• Liu, Yu (Helsingin yliopisto, 2021)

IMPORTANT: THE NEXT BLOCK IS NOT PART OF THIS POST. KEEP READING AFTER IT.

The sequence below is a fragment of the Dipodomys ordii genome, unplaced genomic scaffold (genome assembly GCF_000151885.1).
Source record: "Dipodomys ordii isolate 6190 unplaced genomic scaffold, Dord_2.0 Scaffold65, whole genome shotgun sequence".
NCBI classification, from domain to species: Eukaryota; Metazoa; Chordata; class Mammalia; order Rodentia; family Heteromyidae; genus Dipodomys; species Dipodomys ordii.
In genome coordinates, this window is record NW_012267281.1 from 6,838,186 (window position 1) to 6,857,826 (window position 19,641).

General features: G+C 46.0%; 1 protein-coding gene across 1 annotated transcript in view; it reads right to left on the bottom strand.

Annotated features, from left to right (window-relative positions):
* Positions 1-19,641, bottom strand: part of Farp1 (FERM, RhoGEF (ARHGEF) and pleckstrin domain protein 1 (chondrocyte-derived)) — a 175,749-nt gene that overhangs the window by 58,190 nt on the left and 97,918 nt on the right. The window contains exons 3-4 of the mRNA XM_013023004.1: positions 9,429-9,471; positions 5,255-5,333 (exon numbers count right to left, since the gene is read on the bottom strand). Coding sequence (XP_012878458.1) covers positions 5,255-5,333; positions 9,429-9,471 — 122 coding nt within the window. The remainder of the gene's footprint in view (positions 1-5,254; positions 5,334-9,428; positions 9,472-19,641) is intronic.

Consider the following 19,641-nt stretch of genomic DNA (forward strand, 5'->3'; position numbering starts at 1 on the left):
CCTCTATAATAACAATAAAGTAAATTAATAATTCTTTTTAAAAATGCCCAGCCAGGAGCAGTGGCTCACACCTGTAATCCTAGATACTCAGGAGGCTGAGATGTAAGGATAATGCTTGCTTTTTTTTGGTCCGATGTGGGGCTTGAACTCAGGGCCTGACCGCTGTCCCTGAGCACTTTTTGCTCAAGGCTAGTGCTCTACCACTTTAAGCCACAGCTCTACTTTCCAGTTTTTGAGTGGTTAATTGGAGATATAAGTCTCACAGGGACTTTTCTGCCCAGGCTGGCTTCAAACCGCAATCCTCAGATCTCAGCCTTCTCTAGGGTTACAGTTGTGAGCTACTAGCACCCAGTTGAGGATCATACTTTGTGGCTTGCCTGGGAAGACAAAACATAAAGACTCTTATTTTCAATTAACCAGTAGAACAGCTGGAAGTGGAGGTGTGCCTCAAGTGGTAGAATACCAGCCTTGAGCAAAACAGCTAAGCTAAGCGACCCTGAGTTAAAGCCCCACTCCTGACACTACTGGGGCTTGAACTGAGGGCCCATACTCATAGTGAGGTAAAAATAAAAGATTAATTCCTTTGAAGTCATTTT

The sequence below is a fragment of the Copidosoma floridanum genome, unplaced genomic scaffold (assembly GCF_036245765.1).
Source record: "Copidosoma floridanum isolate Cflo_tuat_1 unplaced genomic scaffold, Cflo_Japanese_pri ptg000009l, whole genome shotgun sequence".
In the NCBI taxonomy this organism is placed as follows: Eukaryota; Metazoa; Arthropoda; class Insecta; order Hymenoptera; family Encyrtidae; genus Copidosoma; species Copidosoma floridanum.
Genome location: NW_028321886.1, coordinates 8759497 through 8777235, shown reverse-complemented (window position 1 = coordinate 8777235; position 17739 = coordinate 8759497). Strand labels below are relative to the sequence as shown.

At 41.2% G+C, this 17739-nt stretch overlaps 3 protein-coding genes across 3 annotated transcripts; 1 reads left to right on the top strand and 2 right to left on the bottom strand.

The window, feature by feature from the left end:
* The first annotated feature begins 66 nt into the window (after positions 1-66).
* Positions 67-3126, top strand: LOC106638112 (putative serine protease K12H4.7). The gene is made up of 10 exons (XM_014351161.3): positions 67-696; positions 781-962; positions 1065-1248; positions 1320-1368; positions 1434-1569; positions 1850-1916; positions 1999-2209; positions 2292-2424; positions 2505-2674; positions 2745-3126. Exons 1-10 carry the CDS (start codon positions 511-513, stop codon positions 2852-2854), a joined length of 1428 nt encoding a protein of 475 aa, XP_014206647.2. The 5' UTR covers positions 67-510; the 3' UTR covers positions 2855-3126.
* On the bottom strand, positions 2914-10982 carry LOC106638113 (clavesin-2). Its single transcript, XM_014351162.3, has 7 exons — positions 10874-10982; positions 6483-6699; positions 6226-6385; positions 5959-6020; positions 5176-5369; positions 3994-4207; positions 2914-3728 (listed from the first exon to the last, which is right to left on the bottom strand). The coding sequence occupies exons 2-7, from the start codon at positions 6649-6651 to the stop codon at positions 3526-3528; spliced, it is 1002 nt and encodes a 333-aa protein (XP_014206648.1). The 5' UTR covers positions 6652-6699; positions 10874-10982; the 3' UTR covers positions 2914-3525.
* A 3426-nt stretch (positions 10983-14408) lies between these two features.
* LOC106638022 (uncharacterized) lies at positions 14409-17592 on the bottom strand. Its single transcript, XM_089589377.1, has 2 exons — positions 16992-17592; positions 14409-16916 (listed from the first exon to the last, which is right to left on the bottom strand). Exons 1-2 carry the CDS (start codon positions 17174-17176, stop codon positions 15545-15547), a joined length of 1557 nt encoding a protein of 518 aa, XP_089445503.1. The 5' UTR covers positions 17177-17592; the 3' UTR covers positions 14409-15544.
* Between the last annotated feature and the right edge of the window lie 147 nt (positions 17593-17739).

A growing population is suffering from protein insufficiency and seas of over-fishing. On the other hand, an abundant amount of low-value or underutilized fish species remains unexploited for human consumption mainly due to low consumer preferences. For this reason, new solutions are needed to utilize these fish better. This study was carried out in two phases. In phase I, extrudates from five underutilized fish species and pea protein isolate (PPI) were produced by using a high-moisture extrusion process (HMEP). The aim was to successfully produce extrudates and study their sensory and texture properties by generic descriptive analysis (GDA), instrumental color measurements, and instrumental tensile strength measurements. In phase II, PPI was partially replaced in the recipe by two cereal fractions. The experiment was generated by simplex-centroid mixture design to study the effects of PPI and two cereal fractions on the texture of extrudates. The results of phase I showed that the extrudates were successfully produced. Extrudates from Baltic herring were one extreme with intense flavor and odor, such as seaweed, and the highest fracturability. Smelt extrudates were another extreme with intense flavor, odor, and greyness. For further studies, a combination of the present analytical sensory profiling data and the hedonic response of consumers will be needed for the product development. In phase II, the extrudates produced from a low amount of PPI with a high amount of cereal fractions were doughy and too soft. Other ingredients should be considered in further studies to replace PPI.